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Browsing named entities in Thomas C. DeLeon, Four years in Rebel capitals: an inside view of life in the southern confederacy, from birth to death.. You can also browse the collection for S. D. Lee or search for S. D. Lee in all documents.

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such good judgment as to be within reach of any new combination of Bragg — from whom he was now cut off-or, failing that, to keep his rear open through Virginia, to Lee's army. Meantime, Grant massed troops in Chattanooga, sufficient in his judgment to crush Bragg; and, learning of the latter's detachment of Longstreet's corps,treet-said thoughtful critics-then are combination and suicide convertible terms! Neither was public feeling much cheered by the aspect of the war in Virginia. Lee and Meade coquetted for position, without definite result; the former-weakened by Longstreet's absence-striving to slip between Meade and Washington; the latter aiming to flank and mass behind Lee, on one of the three favorite routes to Richmond. The fall and winter wore away with these desultory movements; producing many a sharp skirmish, but nothing more resultful. These offered motif for display of dash and military tact on both sides; that at Kelly's Ford, on the Rapidan — where the Fed
; but finally-unable to wait the junction of S. D. Lee, to give the battle he felt essential-Forres Polk been in command of two divisions more-had Lee been able to swoop where he only hovered-or haday, his advance crossed the river, only to find Lee quietly seated in his path. Then commenced thapassed down the Valley of the Rappahannock. Lee's calm sagacity foresaw the enemy's course, and position near the North Anna. Blundering upon Lee's lines, throwing his men blindly against workson near Cold Harbor on the last day of May. Lee also moved down to face Grant, throwing his woree. It was asserted that Grant could now crush Lee and capture his stronghold at a single blow; thn was one of choice, not of necessity; and that Lee's movement to cover Richmond from his erratic acould have had no other intention than to sweep Lee from his front; and either by a crushing victoren exaggerated statements of the damage done to Lee and of his dire strait; and the fact of Grant's[7 more...]
tween the Rapidan and the James! In that time, Lee, by the junction of Breckinridge and all the fr0 men! We may, therefore, consider that General Lee, in the summer campaign of 1864, kept at ba, some southern claims, still further to reduce Lee's army. While Grant was engaged in his pertinacious failures to flank Lee, General Sheridan-whose fame as a cavalry leader was already in the iderable proportions toward Richmond. Flanking Lee upon the right, he proceeded over the North andeing entirely uncovered by the drain of men for Lee's army, he could carry them with ease. In thisheer weight; for it was known only that part of Lee's forces had crossed the river, and the line watood side by side, with the bronzed veterans of Lee's hundred fights. Women sat quiet, the shells followed the very same line that had earned General Lee the wildest enthusiasm of the people, even trol of the military power of the Confederacy. Lee had fallen back to his proper base-so had Johns[4 more...]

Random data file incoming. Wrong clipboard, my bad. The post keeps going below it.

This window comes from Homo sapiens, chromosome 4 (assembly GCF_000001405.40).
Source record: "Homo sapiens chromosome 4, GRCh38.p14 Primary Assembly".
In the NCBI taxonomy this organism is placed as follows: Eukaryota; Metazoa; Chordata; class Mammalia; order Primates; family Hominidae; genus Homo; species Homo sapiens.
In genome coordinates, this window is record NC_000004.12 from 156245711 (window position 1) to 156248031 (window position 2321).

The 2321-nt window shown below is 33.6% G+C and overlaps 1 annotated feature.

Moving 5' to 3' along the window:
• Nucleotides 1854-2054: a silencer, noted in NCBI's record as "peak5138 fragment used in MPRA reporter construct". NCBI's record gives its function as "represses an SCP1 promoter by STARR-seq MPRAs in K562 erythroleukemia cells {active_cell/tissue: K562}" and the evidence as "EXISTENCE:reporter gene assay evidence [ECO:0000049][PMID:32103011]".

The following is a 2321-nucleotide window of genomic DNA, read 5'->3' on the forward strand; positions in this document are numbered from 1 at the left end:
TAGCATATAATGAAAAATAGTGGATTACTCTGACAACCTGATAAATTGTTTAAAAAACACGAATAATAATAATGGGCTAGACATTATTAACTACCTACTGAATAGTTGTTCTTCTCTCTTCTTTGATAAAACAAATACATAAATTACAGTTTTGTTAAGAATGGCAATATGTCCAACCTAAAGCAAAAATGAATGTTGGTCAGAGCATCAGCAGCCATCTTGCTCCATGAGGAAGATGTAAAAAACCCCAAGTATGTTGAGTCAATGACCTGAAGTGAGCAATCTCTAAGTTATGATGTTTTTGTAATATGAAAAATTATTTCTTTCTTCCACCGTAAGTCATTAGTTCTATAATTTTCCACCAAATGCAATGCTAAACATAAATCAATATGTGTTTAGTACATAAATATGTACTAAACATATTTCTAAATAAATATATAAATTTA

ng — no despairing cry among the southern people. They looked at the coming end steadily and unflinchingly; and now, for the first time, they began to speculate upon the possible loss of their beloved Capital. It was rumored in Richmond that General Lee had told the President that the lines were longer than he could hold; that the sole hope was to evacuate the town and collect the armies at some interior point for a final struggle that might yet sever the bonds, ever closing tighter and tightices and informed them that Richmond would be evacuated that night; and counseled they had best go home and prepare to meet the dreadful to-morrow. The news spread like wildfire. Grant had struck that Sunday morning-had forced the lines, and General Lee was evacuating Petersburg! The day of wrath had come. Hastily the few remaining necessaries of the several departments were packed, and sent toward Danville, either by railroad or wagon. Ordnance supplies, that could not be moved, wer
wing rations rumors and reality the first gray jacket returns General Lee re-enters Richmond woman, the Comforter Lincoln's Assassination perfect idleness-still for a time the rumor gained credit that General Lee had turned on his pursuer, at Amelia Court House, and gained a dh 13,000 men; and, finally, on the 9th of April, Richmond heard that Lee had surrendered. Surely as this result should have been looked forw assumed tangible form — there was no longer any room to doubt. General Lee, weakened by desertion and breaking down of his men-by General Ee of the pontoons. By some strange intuition, it was known that General Lee was among them, and a crowd collected all along the route he wou Still this fact had been considered a certain one from the date of Lee's surrender; and it bore none of the crushing weight that had made texpected. Even the wild and maddened spirits, who refused to accept Lee's cartel, and started to work their way to Johnston, could have had